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Here’s why Biden may be good for ‘the investing climate’

Ben Werschkul
·DC Producer
·5 min read

Wall Street leaders have often favored Republican presidents (and either Republican or divided control on Capitol Hill) as that’s often resulted in more market-friendly policies. But in an interview with Yahoo Finance, Jared Bernstein, one of Joe Biden’s top economic advisors, laid out the case for the former vice president to the business community.

“Many people in the markets are telling me that they look forward to a Biden presidency,” Bernstein, a former chief economist in the White House and a close advisor to the Biden 2020 campaign, said.

In Bernstein’s view, Biden’s number one priority will be to get the pandemic under control and implement his plan to rebuild the economy. Rick Newman also asked how the former Vice President is “going to affect the investing climate” after 4 years of strong returns.

‘Trumpian chaos’

Bernstein highlighted perhaps the biggest distinction between the two candidates: the uncertainty and instability President Trump has brought to the White House, contrasted with Biden’s steady hand.

Democratic presidential nominee former US Vice President Joe Biden arrives to board an airplane at New Castle Airport in New Castle, Delaware, August 31, 2020, as he travels to Pennsylvania for campaign events. - Democratic White House hopeful Joe Biden on Monday castigated President Donald Trump as a "weak" and morally deficient leader who has sown chaos and fomented the violence that has recently gripped US cities. (Photo by SAUL LOEB / AFP) (Photo by SAUL LOEB/AFP via Getty Images)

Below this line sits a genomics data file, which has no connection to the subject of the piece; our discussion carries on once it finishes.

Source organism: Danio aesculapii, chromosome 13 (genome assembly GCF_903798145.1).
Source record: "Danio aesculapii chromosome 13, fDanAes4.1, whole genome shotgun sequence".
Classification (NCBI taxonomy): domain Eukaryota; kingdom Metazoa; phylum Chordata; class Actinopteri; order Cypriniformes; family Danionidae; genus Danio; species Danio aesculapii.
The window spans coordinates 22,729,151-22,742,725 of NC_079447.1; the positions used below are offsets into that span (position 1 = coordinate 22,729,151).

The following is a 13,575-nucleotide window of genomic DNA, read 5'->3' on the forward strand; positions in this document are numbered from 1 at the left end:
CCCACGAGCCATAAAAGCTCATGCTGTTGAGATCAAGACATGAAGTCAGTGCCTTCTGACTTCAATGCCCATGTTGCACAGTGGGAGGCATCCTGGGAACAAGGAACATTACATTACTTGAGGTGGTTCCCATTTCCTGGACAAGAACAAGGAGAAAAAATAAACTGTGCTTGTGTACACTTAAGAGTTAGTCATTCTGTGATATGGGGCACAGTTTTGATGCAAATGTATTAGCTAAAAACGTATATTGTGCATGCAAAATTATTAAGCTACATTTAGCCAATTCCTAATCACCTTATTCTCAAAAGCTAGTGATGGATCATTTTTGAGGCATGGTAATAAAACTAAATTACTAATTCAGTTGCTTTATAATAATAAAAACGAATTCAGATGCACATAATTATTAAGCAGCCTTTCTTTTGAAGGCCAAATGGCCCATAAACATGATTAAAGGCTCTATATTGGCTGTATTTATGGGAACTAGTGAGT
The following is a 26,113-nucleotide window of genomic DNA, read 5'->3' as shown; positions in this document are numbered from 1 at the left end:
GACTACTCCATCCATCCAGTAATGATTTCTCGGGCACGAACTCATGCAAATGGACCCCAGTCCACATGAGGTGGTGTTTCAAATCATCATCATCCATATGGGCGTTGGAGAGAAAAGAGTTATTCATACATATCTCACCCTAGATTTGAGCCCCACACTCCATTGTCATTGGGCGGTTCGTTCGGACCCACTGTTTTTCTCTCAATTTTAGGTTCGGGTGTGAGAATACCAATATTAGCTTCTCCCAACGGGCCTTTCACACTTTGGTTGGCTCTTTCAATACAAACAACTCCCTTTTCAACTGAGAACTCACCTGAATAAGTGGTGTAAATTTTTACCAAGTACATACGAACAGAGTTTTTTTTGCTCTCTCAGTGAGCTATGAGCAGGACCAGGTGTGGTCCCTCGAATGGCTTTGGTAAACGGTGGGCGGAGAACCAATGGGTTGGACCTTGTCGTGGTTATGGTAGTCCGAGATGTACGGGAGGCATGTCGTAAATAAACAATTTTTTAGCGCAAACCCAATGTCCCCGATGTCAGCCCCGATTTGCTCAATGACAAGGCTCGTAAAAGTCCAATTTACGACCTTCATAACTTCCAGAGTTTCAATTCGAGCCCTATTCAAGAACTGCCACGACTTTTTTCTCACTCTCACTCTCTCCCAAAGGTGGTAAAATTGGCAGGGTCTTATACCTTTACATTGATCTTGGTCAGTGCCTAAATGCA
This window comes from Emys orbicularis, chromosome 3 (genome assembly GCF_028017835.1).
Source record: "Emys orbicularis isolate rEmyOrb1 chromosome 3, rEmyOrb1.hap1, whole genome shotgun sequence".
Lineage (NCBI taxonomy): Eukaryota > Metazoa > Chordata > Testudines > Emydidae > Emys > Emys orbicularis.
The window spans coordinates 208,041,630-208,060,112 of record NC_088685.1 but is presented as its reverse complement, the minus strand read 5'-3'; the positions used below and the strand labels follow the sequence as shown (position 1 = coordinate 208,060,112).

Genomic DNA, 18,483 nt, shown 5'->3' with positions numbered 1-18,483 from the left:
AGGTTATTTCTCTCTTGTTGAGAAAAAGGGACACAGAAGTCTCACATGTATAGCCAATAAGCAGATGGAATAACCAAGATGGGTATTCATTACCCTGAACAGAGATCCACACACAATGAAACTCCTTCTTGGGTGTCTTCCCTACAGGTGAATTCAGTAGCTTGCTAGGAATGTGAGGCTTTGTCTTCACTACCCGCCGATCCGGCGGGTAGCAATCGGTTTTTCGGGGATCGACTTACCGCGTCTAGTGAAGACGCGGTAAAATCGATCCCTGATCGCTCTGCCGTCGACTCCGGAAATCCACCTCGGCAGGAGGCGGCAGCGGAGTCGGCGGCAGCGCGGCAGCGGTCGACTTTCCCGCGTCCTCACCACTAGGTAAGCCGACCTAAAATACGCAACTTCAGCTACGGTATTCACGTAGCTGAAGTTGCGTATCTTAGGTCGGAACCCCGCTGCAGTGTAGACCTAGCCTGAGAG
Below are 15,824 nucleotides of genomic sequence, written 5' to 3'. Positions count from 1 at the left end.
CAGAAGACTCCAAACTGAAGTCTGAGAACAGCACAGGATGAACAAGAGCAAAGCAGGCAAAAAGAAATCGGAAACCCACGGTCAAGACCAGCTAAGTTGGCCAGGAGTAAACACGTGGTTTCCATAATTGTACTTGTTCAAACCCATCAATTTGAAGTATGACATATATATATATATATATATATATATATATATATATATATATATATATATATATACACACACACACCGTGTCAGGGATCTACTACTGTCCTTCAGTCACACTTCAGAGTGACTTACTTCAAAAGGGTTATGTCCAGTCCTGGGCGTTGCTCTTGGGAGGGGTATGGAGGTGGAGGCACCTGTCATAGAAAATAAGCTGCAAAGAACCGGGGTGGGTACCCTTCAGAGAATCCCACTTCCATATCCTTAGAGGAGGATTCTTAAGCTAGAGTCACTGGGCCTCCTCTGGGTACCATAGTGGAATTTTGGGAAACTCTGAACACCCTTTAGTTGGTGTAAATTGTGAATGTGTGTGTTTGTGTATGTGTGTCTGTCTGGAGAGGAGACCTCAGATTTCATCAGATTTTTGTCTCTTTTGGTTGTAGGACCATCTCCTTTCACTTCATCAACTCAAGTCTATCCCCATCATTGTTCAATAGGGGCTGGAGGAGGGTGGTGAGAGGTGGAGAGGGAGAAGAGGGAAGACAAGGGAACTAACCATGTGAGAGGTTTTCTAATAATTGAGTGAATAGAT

Democratic nominee Joe Biden arrives to board an airplane headed for a campaign stop in Pennsylvania on Monday. (SAUL LOEB/AFP via Getty Images)

“I think that you have to evaluate the impact of Trumpian chaos,” he said, citing trade wars (“a huge negative for globalization”) and “just lurching economic policies.”

It’s part of Biden’s overall bet in the 2020 election. His candidacy has been built on the idea that voters are hungry for a return to a more stable government after four years of Trump. The proper functioning of capital markets might not make for an engaging tweet, but it’s an example of an issue that the Biden campaign hopes will resonate with voters.

During a speech in Pittsburgh on Monday, Biden listed a range of maladies facing the country right now, from race relations to the pandemic to the economy, and said the common thread is “an incumbent president who sows chaos rather than providing order.”

Republicans are making the opposite case in many ways. During the recent Republican convention, Trump’s rough edges and unconventional style were readily acknowledged, and often celebrated as part of what’s needed to get results.

Trump himself is often citing the stock market – at least on the days it does well – as reason alone to re-elect him.

Bernstein said the investors he talks to “just can't take the uncertainty.”

New investing opportunities in clean energy